Figure 2-4: IMRT model
Many vendors have embraced the concept of IMRT, and a number of commercial systems are available for the delivery of IMRT. While there are many potential advantages to IMRT, a number of disadvantages and limitations also exist and will be further discussed later in this article (Table 2-1). The remainder of this two part article will expand upon the treatment planning and delivery of IMRT as well as the present clinical uses of IMRT.
|Conformal dose distribution around tumor
Avoidance of critical structures and less local toxicity
| Equipment costs higher
Special immobilization and gating required
Treatment time often longer
Additional quality assurance necessary
Learning curve can be steep
|Table 2-1: Potential Advantages and Disadvantages of IMRT Compared with Conventional RadiationTherapy.|
3. Planning of IMRT
ImmobilizationBecause IMRT delivers radiation in a precise fashion, patient positioning and immobilization are crucial in successful treatment of patients. Radiation oncologists pursue IMRT as a method of minimizing dose to normal tissues by tightening margins on tumor volumes. This requires daily reproducible setup accuracy within a few millimeters or less, depending on the type of cancer and the size and location of the target. Certain tumor sites are well-suited for IMRT, such as head and neck cancer, brain cancer, and prostate cancer, because of their relatively stable position in relation to bony anatomy and close proximity to critical normal structures. New immobilization devices have been developed to improve patient immobilization and localization of the target volumes in 3D space.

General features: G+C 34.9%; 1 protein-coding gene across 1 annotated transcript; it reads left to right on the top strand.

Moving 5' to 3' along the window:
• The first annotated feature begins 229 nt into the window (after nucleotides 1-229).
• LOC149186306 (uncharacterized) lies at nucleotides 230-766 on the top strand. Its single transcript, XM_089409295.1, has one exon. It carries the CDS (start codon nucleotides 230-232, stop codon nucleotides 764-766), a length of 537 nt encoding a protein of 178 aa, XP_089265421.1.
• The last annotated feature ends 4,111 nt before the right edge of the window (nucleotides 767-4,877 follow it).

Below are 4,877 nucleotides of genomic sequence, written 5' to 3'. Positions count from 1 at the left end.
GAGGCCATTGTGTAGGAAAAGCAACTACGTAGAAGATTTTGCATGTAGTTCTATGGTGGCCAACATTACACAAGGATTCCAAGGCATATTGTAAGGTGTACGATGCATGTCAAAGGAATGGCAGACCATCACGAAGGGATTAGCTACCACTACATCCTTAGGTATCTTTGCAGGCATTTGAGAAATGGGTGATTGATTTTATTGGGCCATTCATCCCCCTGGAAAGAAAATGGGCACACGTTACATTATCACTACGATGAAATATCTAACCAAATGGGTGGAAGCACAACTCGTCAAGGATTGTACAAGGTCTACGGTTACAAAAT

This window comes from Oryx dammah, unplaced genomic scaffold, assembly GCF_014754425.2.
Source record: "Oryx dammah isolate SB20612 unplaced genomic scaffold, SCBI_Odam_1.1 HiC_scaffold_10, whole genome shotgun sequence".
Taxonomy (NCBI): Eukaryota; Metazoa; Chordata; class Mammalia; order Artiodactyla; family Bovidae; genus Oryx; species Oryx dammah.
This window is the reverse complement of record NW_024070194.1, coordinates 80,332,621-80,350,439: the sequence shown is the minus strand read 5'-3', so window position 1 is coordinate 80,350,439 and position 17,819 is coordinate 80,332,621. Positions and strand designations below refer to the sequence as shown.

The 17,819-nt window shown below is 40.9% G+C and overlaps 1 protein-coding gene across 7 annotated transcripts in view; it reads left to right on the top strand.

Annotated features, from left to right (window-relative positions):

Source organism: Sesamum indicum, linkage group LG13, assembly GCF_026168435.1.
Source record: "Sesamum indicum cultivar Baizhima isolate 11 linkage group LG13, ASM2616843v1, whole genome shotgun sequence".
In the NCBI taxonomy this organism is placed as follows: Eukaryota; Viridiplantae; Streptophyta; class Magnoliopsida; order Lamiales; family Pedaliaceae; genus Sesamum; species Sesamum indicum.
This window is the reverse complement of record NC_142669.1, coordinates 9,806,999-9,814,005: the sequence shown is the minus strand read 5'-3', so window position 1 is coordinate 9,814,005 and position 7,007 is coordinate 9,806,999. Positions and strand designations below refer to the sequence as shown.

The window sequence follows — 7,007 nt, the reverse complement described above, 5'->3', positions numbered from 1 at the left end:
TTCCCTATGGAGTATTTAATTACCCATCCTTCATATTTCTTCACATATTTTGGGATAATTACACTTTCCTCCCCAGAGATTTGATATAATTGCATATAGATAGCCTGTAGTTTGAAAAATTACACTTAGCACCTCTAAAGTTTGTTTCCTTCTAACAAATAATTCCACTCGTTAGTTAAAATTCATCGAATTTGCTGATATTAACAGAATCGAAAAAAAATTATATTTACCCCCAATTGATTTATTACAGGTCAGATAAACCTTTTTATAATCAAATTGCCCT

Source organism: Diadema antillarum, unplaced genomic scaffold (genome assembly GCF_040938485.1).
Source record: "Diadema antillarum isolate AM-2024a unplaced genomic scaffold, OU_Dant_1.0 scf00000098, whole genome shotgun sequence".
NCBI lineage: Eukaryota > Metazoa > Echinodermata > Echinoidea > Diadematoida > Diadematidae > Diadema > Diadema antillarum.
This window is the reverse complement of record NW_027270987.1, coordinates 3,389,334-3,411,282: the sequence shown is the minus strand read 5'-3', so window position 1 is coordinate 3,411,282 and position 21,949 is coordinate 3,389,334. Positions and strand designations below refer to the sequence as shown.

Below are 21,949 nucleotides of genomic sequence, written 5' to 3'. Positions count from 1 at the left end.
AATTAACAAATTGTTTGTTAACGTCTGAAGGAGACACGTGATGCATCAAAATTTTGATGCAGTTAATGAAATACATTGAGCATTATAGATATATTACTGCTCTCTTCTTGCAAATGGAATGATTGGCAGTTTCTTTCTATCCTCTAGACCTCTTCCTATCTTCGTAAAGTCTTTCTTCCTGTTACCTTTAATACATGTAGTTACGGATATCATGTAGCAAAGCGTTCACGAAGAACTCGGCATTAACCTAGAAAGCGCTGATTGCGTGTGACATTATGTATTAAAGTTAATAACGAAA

For head and neck or intracranial tumors, an immobilization device which consists of two screws inserted into the vertex of the skull and fixated to the treatment table had been first used for a variety of intracranial tumors. A noninvasive method using special reinforced thermoplastic masks is more convenient, and results in similar precision in patient setup.(8) Unlike a standard themoplastic mask, these are further stabilized by a custom mold for the occiput and additional straps over the mask which further limit head motion (Figure 3-1). For prostate cancer, many centers are performing body vacuum cast immobilization to limit body motion (Figure 3-2). Because the prostate itself may move within the body due to the contents of the bladder or rectum, additional localization methods have been developed or tested to improve targeting. These methods include transabdominal ultrasound localization,(9) rectal balloon insufflation, or even real-time micro-adjustment based on intraprostatic markers.(10) Each of these techniques has its advantages and disadvantages in terms of accuracy, setup time, and patient inconvenience.
Figure 3-1: Mask immobilization used for cancers of the brain and head and neck
Figure 3-2: Body cradle for prostate treatment